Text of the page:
Looking after the Information Schools Hold
Schools should register with the ICO. Under the multi academy trust arrangements, the MAT is responsible for the activities of all the schools in the MAT, even though some functions may have been delegated to local Heads of School or Local Governing Bodies. Ultimate responsibility lies with the MAT. Providing the schools and academies within the MAT do not have any legal status separate from that of the MAT, the MAT is the legal entity responsible for the processing of personal data by the schools and the academies with the MAT. The MAT would be the data controller for the processing and is the entity subject to DPA registration obligations.
If the schools or academies within the MAT are not separate legal entities, we also recommend the schools or academies within the MAT are shown as trading names on the MAT entry. It is important that parents and children to see who is responsible for processing of personal data.
These are the suggested privacy notices for pupils and staff from the DfE for schools to issue to staff, parents and pupils for the collection of data.These are only suggested examples of privacy notice text, and we recommend you seek independent legal advice to understand your full responsibilities and obligations under the Data Protection Act (1998). Privacy notices can be issued in a number of ways, for example:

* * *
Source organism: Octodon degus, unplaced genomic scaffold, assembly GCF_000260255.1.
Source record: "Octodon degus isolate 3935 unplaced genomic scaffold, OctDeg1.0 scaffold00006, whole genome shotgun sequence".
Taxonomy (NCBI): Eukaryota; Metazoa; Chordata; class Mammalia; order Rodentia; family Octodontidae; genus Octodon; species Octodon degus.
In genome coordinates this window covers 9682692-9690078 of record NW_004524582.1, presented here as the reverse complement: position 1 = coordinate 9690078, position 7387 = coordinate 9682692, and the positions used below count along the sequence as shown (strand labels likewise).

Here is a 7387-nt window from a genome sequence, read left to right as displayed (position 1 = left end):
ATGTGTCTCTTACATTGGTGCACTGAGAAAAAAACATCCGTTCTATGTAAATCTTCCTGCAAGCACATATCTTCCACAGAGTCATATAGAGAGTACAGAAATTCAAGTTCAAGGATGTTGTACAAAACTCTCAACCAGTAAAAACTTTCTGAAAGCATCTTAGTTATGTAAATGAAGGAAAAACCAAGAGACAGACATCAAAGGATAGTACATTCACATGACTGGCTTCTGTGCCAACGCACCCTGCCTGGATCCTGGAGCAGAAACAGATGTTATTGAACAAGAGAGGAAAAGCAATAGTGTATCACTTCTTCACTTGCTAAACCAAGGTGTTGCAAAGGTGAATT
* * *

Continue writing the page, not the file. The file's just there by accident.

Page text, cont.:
- As part of a school brochure or induction pack or in a school diary
- On the school notice board
- As part of a staff contract or induction pack
- On the staff notice board
A child receiving social care services or a looked-after child could receive their privacy notice with information about the services they are being offered.
Subject Access Request
Information about children may be released to a person with parental responsibility. However, the best interests of the child will always be considered.This right of subject access means that parents/guardians/children may make a request under the Data Protection Act to any organisation processing their personal data.They can ask the organisation they think is holding, using or sharing their personal information to supply them with copies of both paper and computer records and related information.Organisations may charge a fee, there are special rules that apply to fees for paper based health records (the maximum fee is currently £50) and education records (a sliding scale from £1 to £50 depending on the number of pages provided). Even if a child is very young, data about them is still their personal data and does not belong to anyone else. It is the child who has a right of access to the information held about them.Before responding to a request for information held about a child, organisations should consider whether the child is mature enough to understand their rights. If the organisation is confident that the child can understand their rights, then it will respond to the child rather than the parent. What matters is that the child is able to understand (in broad terms) what it means to make a subject access request and how to interpret the information they receive as a result of doing so.
Find out more
Tel. 01922 653000